You might think, after a lifetime of photography including at least ten years increasingly seriously devoted to digital, that I might know something about color.
Let’s qualify that. I don’t know nearly enough.
Parodoxically, it has taken my return to film photography, mostly black and white, to expand my knowledge.
Black and white pictures render color as a shade of gray. Obvious enough. But as that shade is now depend wholly on intensity of light, colors that reflect the same amount lead to similar amounts of shading on film. Whether they be blue, green, yellow or red – or any other color.
This makes it for difficulties in trying to distinguish different colors in black and white images. So how does one overcome this limitation?
By the use of color filters to alter the relative intensity of light striking the film emulsion. A color filter typically allows maximum transmission – brightness – of its native color, the one you see with your eye when you look at the glass. And they block or inhibit transmission of light of other wavelengths or colors. This usually occurs one one of two ways.
The first is an absolute gate, in the sense that light below a certain wavelength is blocked while light above that wavelength is transmitted. A yellow K2 filter, for example, blocks all light below a wavelength of about 470 nm while allowing longer wavelengths through. 470nm corresponds to blue, so using a yellow K2 filter darkens anything reflecting blue, such as the sky, while allowing greens, yellows, oranges and red through. This has a net effect of lightening these colors, with the greatest lightening apparent for yellows.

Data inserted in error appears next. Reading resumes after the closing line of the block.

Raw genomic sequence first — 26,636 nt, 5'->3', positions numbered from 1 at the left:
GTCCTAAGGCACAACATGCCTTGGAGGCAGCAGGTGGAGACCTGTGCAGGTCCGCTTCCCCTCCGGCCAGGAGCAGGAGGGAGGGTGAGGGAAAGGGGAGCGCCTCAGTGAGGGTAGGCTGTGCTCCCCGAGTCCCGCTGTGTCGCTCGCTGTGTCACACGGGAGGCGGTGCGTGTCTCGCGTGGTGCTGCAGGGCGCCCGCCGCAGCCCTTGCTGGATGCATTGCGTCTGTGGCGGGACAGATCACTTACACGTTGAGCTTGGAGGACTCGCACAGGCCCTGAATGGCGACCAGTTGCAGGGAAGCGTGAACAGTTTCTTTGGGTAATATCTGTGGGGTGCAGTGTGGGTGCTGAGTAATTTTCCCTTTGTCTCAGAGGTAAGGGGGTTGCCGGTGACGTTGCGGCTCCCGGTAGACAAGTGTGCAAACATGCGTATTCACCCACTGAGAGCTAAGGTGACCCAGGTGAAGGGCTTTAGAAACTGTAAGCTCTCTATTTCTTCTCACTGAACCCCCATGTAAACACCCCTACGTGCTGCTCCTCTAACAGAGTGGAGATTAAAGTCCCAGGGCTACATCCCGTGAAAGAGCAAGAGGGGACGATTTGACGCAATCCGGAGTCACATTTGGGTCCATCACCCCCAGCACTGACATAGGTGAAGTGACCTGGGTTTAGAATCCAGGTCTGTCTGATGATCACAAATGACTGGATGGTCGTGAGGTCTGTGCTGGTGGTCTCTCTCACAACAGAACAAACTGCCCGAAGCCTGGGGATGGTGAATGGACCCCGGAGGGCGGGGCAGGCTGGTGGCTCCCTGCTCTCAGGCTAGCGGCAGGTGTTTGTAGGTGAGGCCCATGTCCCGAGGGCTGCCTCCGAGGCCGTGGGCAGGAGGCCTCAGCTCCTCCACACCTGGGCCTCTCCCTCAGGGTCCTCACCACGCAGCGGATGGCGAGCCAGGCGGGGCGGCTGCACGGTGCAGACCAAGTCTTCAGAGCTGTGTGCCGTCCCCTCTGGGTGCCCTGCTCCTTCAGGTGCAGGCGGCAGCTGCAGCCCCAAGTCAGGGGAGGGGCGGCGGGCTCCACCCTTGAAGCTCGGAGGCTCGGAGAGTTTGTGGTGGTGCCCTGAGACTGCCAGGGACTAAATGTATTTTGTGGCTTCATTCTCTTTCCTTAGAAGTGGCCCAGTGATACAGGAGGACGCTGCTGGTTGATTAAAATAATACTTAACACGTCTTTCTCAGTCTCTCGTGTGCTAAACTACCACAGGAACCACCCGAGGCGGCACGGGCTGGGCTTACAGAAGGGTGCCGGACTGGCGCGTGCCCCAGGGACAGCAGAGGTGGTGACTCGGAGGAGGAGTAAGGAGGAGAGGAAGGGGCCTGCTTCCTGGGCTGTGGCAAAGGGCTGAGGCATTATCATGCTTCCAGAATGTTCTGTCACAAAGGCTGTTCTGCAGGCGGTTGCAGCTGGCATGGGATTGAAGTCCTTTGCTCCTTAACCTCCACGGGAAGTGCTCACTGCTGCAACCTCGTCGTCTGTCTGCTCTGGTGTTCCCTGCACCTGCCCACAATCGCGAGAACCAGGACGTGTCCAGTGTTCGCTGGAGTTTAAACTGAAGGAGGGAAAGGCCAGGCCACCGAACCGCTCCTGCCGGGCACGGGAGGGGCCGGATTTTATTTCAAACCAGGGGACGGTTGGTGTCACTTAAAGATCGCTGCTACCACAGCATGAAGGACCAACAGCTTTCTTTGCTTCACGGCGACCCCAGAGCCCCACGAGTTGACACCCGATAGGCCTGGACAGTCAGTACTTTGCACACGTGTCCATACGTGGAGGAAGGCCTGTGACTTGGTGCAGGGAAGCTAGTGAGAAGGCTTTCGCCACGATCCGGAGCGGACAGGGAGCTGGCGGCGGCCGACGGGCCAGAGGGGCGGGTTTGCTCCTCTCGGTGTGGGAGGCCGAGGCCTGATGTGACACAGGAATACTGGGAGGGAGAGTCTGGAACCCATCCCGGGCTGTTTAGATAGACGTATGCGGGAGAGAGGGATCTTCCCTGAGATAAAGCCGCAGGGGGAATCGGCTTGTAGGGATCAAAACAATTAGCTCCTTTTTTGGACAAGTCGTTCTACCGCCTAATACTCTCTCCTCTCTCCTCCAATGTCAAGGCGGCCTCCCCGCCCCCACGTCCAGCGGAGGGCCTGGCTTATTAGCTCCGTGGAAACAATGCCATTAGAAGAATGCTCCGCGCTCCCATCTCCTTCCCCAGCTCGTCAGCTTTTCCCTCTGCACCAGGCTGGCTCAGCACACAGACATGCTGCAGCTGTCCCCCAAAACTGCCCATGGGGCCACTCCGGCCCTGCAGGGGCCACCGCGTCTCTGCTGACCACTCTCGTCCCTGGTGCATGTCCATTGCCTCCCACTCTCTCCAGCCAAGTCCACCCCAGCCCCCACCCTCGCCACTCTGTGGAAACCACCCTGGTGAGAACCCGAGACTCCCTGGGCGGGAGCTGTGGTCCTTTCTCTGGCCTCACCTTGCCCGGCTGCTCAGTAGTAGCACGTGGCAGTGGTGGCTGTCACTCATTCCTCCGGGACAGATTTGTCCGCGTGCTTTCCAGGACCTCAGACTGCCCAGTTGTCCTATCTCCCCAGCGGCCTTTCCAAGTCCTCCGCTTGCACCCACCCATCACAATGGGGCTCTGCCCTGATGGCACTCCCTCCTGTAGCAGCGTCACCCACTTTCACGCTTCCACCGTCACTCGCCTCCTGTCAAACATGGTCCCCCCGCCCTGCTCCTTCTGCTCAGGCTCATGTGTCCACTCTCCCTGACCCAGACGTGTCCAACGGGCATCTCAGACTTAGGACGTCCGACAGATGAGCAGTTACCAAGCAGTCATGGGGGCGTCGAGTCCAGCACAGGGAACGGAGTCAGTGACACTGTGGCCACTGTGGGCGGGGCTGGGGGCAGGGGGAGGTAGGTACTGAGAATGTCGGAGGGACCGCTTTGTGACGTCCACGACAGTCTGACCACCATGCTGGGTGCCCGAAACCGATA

The Orange K, and Red 25A filter work in similar ways, only at differing wavelengths. As orange is longer than yellow and red longer than orange, the filtering effect on the visible spectrum becomes more pronounced, progressively removing not only blues, but preventing greens and yellows too from adding light intensity to your image. Thus blues darken further, as do greens and yellows. The effect is to boost contrast and add drama as the effective color palette range is trimmed.
Other color filters work in slightly different ways. The Hoya K0 yellow-green and K1 green filters are peak transmitting filters. They allow yellow-green or green to pass but inhibit light of both shorter and longer wavelengths, with the blockage absolute before yellow into blue and partial for orange-red and beyond into red. Thus yellow-greens and greens become intensified while all other colors are reduced.
The photograph above was taken using a K0 yellow-green filter. The cat is black, refecting little light of any color, but the vegetation is a blend of yellows and greens. Using this filter allows maximal transmission of those yellows and greens, producing a uniformingly consistent intensity and resulting in a bright but low contrast foreground and background.
It’s an unnatural look, but it does serve to cast the cat in sharp relief. Apart, that is, from the green pollen collecting on its coat.
So this black and white image has taught me a lot about color. Even though none is actually reproduced.
It’s discoveries and insights such as these that propel my continuing interest in photography. To be sure, I can read about it in books, but there is no substitute, as far as I am concerned, to actually doing it.